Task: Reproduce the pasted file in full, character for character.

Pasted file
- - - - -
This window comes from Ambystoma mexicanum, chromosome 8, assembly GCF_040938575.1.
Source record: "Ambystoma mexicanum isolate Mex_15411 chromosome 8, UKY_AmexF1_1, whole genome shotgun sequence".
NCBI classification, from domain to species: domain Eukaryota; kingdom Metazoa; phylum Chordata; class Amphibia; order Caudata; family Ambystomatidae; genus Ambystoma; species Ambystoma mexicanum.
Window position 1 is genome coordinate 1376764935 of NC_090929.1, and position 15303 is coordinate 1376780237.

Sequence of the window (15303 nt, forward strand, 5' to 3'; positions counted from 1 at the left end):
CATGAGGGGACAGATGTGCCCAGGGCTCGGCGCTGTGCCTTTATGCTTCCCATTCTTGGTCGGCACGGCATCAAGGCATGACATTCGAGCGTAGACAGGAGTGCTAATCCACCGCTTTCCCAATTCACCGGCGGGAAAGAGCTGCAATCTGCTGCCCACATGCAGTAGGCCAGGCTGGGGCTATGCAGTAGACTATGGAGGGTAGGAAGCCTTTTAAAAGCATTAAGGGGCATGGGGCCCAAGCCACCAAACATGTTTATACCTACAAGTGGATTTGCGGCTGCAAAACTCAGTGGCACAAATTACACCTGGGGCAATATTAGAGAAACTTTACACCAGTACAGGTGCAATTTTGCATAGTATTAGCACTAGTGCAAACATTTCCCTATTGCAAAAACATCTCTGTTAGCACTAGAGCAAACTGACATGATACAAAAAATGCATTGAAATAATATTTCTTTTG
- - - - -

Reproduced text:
This window comes from Ambystoma mexicanum, chromosome 8, assembly GCF_040938575.1.
Source record: "Ambystoma mexicanum isolate Mex_15411 chromosome 8, UKY_AmexF1_1, whole genome shotgun sequence".
NCBI classification, from domain to species: domain Eukaryota; kingdom Metazoa; phylum Chordata; class Amphibia; order Caudata; family Ambystomatidae; genus Ambystoma; species Ambystoma mexicanum.
Window position 1 is genome coordinate 1376764935 of NC_090929.1, and position 15303 is coordinate 1376780237.

Sequence of the window (15303 nt, forward strand, 5' to 3'; positions counted from 1 at the left end):
CATGAGGGGACAGATGTGCCCAGGGCTCGGCGCTGTGCCTTTATGCTTCCCATTCTTGGTCGGCACGGCATCAAGGCATGACATTCGAGCGTAGACAGGAGTGCTAATCCACCGCTTTCCCAATTCACCGGCGGGAAAGAGCTGCAATCTGCTGCCCACATGCAGTAGGCCAGGCTGGGGCTATGCAGTAGACTATGGAGGGTAGGAAGCCTTTTAAAAGCATTAAGGGGCATGGGGCCCAAGCCACCAAACATGTTTATACCTACAAGTGGATTTGCGGCTGCAAAACTCAGTGGCACAAATTACACCTGGGGCAATATTAGAGAAACTTTACACCAGTACAGGTGCAATTTTGCATAGTATTAGCACTAGTGCAAACATTTCCCTATTGCAAAAACATCTCTGTTAGCACTAGAGCAAACTGACATGATACAAAAAATGCATTGAAATAATATTTCTTTTG